Today in Crypto: FTX Eyes Capital Raise Linked to a Retail Deal, Report Says; Dutch Police Arrest Man in Electrum Bitcoin Wallet Scam

FTX, capital, funding, Bankman-Fried

A man was arrested in the Netherlands on suspicion of laundering stolen money using malicious software allegedly linked to Electrum, a crypto wallet service, Coindesk wrote Wednesday (Sept 14).

The man’s identity wasn’t revealed, though the report says he’s 39 years old. He is a suspect and his crypto has been seized.

“Cryptocurrency, like ordinary money, is vulnerable to all kinds of crime,” the police said. “The anonymous and cross-border nature of cryptocurrency affords opportunities for criminals.”

In other news, FTX is raising capital and there’s talk of a possible acquisition, a report from Coindesk said Wednesday, citing a source familiar with the matter.

There’s several possible takeover candidates — some of them companies operating retail-trading platforms, though the negotiations are still in early stages.

Meanwhile, a foundation for William Paley, the founder of CBS, will auction off numerous masterpieces from the New York Museum of Modern Art as it tries to expand the museum’s digital footprint, The Wall Street Journal wrote Wednesday.

The paintings and sculptures being sold include works by Picasso, Renoir, Rodin and more. They’ve been in MoMA’s care since Paley died in 1990.

Most of the proceeds will go toward MoMA’s goals including potentially launching a streaming channel and buying more art, possibly digital content and art attached to non-fungible tokens (NFTs).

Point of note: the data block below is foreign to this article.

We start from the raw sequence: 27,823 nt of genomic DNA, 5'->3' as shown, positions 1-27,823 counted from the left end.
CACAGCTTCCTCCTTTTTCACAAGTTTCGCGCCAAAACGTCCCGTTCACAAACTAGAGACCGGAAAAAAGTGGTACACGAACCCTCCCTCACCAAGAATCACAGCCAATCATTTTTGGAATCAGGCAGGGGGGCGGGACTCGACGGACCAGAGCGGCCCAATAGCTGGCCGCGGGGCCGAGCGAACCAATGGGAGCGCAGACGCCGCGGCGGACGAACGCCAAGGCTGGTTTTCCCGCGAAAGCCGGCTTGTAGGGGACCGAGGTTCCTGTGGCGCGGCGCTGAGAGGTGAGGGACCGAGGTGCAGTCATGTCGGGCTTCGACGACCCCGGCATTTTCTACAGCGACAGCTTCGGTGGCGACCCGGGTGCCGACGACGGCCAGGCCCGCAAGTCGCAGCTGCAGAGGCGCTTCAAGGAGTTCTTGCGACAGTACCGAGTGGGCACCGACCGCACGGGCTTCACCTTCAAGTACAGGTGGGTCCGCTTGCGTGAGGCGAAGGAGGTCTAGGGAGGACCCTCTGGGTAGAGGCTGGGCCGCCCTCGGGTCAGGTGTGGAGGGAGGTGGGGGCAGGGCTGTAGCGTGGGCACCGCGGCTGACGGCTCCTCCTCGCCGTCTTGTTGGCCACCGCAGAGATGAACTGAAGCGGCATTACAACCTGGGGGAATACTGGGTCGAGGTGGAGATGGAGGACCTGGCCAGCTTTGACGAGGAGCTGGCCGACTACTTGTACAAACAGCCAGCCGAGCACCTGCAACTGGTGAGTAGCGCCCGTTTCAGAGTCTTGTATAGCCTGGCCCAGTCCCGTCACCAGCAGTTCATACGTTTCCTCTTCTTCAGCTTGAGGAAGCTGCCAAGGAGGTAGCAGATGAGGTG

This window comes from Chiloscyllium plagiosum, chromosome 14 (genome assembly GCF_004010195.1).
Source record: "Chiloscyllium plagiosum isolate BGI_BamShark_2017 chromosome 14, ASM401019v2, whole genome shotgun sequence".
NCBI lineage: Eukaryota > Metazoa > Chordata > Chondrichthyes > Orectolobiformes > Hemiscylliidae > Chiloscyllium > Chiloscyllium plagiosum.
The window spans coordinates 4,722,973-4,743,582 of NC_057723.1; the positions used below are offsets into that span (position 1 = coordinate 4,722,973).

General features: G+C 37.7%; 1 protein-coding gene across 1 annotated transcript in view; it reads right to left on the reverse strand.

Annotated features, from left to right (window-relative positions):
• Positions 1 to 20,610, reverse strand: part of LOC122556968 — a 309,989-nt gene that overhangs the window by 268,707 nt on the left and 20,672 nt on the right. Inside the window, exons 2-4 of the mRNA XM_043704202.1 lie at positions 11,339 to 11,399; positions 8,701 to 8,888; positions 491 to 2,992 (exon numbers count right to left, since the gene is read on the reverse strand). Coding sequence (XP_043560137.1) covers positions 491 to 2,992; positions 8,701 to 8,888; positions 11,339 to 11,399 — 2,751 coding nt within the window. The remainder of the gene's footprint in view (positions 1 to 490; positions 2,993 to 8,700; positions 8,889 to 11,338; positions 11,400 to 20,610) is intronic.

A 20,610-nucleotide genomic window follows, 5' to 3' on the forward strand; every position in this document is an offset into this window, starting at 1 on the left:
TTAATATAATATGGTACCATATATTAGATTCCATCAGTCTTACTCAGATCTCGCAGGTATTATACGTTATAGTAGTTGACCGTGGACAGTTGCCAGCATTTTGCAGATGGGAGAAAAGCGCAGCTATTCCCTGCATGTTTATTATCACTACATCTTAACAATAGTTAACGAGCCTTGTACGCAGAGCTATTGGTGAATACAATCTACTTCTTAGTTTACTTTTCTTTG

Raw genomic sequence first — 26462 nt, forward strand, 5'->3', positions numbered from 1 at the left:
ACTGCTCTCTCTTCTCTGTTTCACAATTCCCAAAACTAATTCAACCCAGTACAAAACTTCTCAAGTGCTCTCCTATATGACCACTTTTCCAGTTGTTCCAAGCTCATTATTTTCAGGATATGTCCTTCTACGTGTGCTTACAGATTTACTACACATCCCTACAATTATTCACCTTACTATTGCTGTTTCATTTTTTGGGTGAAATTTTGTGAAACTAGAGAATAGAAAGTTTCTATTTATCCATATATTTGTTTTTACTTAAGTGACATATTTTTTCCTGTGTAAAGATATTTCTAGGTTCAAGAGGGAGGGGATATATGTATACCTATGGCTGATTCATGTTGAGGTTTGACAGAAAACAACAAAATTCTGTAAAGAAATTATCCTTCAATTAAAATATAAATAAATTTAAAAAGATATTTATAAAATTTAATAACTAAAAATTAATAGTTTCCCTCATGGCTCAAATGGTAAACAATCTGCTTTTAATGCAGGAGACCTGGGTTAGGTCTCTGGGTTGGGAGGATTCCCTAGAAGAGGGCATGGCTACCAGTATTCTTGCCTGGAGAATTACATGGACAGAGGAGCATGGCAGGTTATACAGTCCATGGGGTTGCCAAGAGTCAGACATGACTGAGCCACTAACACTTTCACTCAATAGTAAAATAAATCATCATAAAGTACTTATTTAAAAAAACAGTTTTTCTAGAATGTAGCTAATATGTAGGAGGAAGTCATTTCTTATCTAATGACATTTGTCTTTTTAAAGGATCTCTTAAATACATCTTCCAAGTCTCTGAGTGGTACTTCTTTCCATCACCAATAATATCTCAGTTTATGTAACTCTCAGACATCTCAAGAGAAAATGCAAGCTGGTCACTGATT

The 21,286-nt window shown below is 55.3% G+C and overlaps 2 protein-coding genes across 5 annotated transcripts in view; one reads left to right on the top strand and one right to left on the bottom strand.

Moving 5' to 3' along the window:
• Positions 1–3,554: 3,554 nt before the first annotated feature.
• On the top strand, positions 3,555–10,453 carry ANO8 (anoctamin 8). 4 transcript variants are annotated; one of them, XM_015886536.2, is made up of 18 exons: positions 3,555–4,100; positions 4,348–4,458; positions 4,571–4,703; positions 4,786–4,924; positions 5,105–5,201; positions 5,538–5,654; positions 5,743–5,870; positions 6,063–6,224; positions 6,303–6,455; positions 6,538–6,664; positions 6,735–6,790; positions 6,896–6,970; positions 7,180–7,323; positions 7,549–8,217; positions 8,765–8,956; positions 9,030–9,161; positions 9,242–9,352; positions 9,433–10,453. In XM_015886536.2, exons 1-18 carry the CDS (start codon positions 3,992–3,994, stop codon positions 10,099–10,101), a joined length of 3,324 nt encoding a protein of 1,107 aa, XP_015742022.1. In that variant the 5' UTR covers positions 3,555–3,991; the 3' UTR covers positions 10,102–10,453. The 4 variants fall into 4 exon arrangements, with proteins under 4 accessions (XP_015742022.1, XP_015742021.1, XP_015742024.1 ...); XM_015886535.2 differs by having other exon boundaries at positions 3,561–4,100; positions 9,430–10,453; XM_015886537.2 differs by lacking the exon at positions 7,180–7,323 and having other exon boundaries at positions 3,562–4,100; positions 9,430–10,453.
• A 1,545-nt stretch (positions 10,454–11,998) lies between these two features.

Elsewhere, Bybit, a Singaporean crypto exchange, won’t be offering crypto futures and options in Brazil due to a ban from Brazil’s Securities and Exchange Commission (CVM), Coindesk wrote Wednesday.

Bybit said it was talking with CVM to resolve the issue. The controversy according to CVM was that Bybit was allegedly “seeking to raise funds from investors residing in Brazil for investments in securities,” but hadn’t gotten authorization to be a securities intermediary.

Finally, the biggest Ethereum mining services provider, Ethermine in Austria, is shutting down its servers for miners due to “the Merge,” Bloomberg wrote Wednesday.

The Merge will shift the most-used blockchain from a proof of work mechanism to proof of stake, so it won’t be possible to mine Ether on the Ethereum network anymore. This will hopefully help with cutting down on energy use.

“As a consequence of this transition, the Ethermine Ethereum mining pool will switch to withdraw only mode once the Proof-of-Work mining phase has ended,” Ethermine tweeted on Wednesday.